• ancient Roman festival in celebration of fertility and its mascot, Pan, Lupercalia was filled with nudity and lashings. Naked men roamed the streets with floggers, whipping the hands and bellies of women—some of whom were pregnant!—so that these women might find themselves more fertile or more capable of an easy delivery. Also, for those playing along at home, you should know that Pope Gelasius replaced Lupercalia in the fifth century with a Christian festival to celebrate a venerated martyr. That martyr, once canonized, became Saint Valentine.
  • Mint works similarly, faking the sensation of cold. However, mint and hot peppers act on different receptors. An Altoid and habanero will not cancel each other out; if you eat them at the same time, you will have created inside your mouth an edible Icy Hot arthritis cream.
  • The medieval Arab world dedicated very advanced wards to housing and caring for people with mental illnesses and composed impressive documents classifying numerous known conditions. However, at the same time, Europe was plagued with Catholic superstitions and a tragic lack of useful science. Many people suffering from mental illnesses were condemned to imprisonment, torture, and death for being possessed or having satanic affiliations.
  • There is no clear demarcation between pain on purpose that is harmful and pain on purpose that isn’t.
  • The actions and emotions involved in deliberate pain are not classifiable into a binary “good” or “bad” category, and you cannot necessarily tell which is which just by watching. One person’s meticulously considered and enjoyed human pincushion act is another person’s public engagement in despair-fueled self-harm, and who could tell the difference from the audience’s vantage?
  • “People tend to synchronize with each other during ordinary activities, such as breathing, walking, and cycling,” the researchers wrote in their paper, “Being on the Same Wavelength: Behavioral Synchrony Between Partners and Its Influence on the Experience of Intimacy.” “Past research has indicated that such simple motor synchrony may inspire a sense of unity even between previously unacquainted interactional partners and have vast social consequences, such as heightened feelings of connectedness as well as increased cooperation and compassion.” That is, simply moving your body in sync with another person, stranger or not, makes you feel closer to them.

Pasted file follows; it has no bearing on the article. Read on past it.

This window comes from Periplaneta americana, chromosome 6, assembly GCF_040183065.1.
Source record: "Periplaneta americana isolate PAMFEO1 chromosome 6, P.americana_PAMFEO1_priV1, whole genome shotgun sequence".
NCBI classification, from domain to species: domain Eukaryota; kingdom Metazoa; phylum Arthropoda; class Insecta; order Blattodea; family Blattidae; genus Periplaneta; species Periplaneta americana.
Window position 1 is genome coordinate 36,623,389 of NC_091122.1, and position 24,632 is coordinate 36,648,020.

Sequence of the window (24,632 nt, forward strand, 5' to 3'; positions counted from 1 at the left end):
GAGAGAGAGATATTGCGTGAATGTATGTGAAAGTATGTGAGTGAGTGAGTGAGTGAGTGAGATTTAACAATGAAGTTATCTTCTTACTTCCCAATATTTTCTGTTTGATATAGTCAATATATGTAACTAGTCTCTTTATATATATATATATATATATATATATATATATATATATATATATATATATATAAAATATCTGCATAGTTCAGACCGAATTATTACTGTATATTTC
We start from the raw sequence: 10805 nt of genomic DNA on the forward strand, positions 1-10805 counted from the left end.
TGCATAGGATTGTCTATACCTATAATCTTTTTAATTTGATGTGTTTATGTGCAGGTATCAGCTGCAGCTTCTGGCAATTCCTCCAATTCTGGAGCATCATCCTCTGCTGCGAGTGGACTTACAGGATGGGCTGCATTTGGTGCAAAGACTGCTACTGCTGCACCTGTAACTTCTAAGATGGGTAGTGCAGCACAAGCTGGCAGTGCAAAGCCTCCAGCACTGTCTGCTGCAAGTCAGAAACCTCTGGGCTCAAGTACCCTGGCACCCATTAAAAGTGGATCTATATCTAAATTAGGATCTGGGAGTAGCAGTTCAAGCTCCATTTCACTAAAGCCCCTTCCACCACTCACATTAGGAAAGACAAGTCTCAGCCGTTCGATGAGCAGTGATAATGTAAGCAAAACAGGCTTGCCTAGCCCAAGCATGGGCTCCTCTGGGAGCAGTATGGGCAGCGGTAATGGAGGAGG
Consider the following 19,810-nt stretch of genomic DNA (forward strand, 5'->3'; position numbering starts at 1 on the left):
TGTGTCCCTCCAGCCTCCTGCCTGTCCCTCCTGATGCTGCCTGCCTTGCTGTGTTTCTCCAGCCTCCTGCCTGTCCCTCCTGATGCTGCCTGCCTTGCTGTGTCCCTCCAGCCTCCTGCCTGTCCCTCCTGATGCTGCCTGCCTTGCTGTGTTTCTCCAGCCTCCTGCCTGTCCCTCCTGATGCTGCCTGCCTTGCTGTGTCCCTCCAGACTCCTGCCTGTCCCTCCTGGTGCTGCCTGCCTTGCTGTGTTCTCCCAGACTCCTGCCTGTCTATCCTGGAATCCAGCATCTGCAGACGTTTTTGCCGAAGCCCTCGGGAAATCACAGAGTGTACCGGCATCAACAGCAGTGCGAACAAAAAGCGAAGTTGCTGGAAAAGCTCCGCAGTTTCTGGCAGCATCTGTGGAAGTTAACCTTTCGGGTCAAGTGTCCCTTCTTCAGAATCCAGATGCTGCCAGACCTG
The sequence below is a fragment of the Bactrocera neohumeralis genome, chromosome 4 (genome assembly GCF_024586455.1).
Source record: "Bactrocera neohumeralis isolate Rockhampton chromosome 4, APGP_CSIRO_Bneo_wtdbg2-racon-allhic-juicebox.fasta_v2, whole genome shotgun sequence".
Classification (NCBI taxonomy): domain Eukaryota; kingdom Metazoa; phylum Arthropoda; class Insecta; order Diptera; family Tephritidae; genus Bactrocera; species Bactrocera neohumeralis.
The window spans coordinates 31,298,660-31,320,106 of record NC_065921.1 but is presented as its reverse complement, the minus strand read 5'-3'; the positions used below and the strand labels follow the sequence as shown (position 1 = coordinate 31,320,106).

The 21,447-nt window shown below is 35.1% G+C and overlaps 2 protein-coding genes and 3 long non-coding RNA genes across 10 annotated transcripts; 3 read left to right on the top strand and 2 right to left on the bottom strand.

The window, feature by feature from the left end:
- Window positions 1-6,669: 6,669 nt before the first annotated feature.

• constructed a study to test whether exercising as a group causes increased pain tolerance. The Oxford research team found that when the rowers worked out together in a synchrony, they had a bigger endorphin surge than when they worked out alone.
  • We walk all the way back to the hotel on numb feet, hungry and freezing and high as kites. It was surely one of the stupidest things I’ve ever done, but now, and always, it will be a stupid thing that we did together. Humans love that.
  • Participation in ultramarathons has increased over 1,000 percent in the last decade. Steve Diederich, who helms the Run Ultra website and exhaustively catalogs participation in the sport, told The Guardian that in 2006 there were 160 ultramarathon races around the world. In 2018, there were over 1,800 races listed on the site. In an April 2018 article about the sport, Adharanand Finn also cites statistics from UltraRunning magazine: in 2003, around 18,000 people finished an ultramarathon in North America. By 2016, that number had ballooned to 105,000.